FRIDAY REVIEW

Spotlight on human rights

``EACH TIME a man stands up for an ideal or acts to improve the lot of others; or strikes out against injustice, he sends forth a tiny ripple of hope and crossing each other from a million different centres of energy and daring. These ripples build a current which can sweep down the mightiest walls of oppression and resistance." — Robert F. Kennedy, Former U.S. Attorney General (1925-1968) from a speech at the Day Of Affirmation at Cape Town, South Africa, 1966.

Since its inception in 1978, Human Rights Watch has become a force in the Human Rights Movement, widely respected for its accurate research and creative advocacy. The capacity to engage the public has always been critical to the ability to influence policy and stop human rights abuses.

Fourteen years ago, the Human Rights Watch International Film Festival was created in recognition of the power of films to educate and galvanise a broad cross-section of interested supporters. And these films have become a tool to showcase fiction and documentaries with distinctive themes through the eyes of committed and courageous filmmakers.

Nothing speaks more of this than the festival conducted by the PCVC (International Foundation For Crime Prevention And Victim Care) and the Office Of Public Affairs, U.S. Consulate General For South India at the Consulate auditorium in Chennai between November 2 and 7. It underlined courage and triumph of the human spirit in the face of repression and difficulties -- any one seeing it could not but be saddened but encouraged. In that sense, they were the ripples that could eventually be the force to bring down oppression and resistance.

Towering over regular films, these eight documentaries were far from gloomy and boring. They provided insights into nations ranging from South Africa to Chile to Palestine and the issues confronting people in a simple but powerful way — and each one of them did not fail to evoke strong responses from viewers — despite the painful security procedures. And that is when one felt that such films need a larger audience where audience participation is vital and the purpose of showing them becomes more meaningful.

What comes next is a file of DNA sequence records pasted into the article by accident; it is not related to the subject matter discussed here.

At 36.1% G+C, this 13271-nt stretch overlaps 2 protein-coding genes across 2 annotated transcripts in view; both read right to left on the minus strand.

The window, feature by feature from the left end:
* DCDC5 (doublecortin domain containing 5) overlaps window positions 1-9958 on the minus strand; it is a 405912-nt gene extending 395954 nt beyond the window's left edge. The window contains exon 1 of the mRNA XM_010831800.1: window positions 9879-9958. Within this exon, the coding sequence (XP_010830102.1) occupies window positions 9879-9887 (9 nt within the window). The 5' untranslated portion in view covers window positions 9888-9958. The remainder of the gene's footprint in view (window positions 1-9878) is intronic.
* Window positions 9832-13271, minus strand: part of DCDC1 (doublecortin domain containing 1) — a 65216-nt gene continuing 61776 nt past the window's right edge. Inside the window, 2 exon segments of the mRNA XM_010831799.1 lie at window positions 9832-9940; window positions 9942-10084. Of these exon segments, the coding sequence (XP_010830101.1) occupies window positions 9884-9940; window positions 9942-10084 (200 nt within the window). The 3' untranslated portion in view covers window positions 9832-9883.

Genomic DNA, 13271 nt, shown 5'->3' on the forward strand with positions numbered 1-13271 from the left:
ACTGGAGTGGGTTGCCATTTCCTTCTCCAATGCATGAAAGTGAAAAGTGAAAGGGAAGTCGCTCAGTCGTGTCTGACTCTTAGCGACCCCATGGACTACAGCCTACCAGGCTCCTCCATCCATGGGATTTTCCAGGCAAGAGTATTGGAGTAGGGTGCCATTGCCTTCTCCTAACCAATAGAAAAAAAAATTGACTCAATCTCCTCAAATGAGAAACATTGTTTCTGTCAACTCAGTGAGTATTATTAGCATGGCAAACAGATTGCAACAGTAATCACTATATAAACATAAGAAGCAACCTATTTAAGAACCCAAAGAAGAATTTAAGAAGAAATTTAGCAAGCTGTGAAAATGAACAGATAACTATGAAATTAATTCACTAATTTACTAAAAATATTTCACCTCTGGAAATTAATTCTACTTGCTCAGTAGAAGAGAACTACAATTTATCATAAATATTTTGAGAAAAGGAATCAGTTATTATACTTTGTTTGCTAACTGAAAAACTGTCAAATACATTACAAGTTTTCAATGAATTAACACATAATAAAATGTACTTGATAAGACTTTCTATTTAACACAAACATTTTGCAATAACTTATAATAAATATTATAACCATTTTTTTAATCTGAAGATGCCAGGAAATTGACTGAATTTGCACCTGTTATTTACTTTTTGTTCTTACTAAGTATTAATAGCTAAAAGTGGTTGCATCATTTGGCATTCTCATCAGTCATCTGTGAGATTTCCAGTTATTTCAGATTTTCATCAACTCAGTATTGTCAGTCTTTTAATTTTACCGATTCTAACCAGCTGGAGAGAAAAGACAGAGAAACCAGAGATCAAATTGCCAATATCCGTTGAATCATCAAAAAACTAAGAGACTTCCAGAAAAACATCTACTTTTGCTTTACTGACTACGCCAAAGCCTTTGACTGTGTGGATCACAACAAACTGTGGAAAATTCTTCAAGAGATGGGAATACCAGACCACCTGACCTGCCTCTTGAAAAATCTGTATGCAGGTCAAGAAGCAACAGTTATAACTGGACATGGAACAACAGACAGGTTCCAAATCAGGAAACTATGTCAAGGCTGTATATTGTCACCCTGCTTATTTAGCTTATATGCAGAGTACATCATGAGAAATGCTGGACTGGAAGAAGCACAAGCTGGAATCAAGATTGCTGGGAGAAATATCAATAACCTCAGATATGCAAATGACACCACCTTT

Says a representative of PCVC, "We are just a four-woman army. We initiated this festival here and got everything together — we just don't have the infrastructure to screen it outside without financial support. The U.S. Consulate graciously came forward to partner us in this venture and that is how we are here.''

Inaugurating the festival on November 2, Justice Prabha Sridevan said, "We have to recognise the fact that every person in every part of the world has the right to live with dignity.

And the tragedy is that everywhere, typically at all levels, they are the same persons whose rights are constantly being taken away. That is where the urgency lies — in trying to sensitise people against such denial of rights. And these films make us see how we can be aware, and what it means to walk in a denied man's shoes. Only then do we realise that crimes are worldwide and understand what is happening. And such efforts are essential in today's context ''.

Mr. Ravi Candadai, Public Affairs, welcomed the gathering and hoped that every session would be followed by discussions and feedback on the films.

Each of the films — "State Of Denial" (Elaine Epstein - U.S.), "Dans, Grozny, Dans" (Jos De Putter - produced in Netherlands), "Pinochet's Children" (Paula Rodriguez - produced in Germany), "Power Trip" (Paul Devlin - produced in U.S. / Republic Of Georgia) "Rana's Wedding" (Hany Abu Assad - produced in Palestine), "War Takes" (Patricia Castano and Adelaida Trujillo - produced in Colombia / England), "Welcome To Hadassah Hospital" (Ramon Gieling - produced in The Netherlands), "When The War Is Over" (Francois Verster - produced in South Africa) are strong pieces of reality, account of issues and dehumanising acts in developing countries. They are the alternative views of what one gets to see in the mainstream media and are literally voices of protest.

CHITRA MAHESH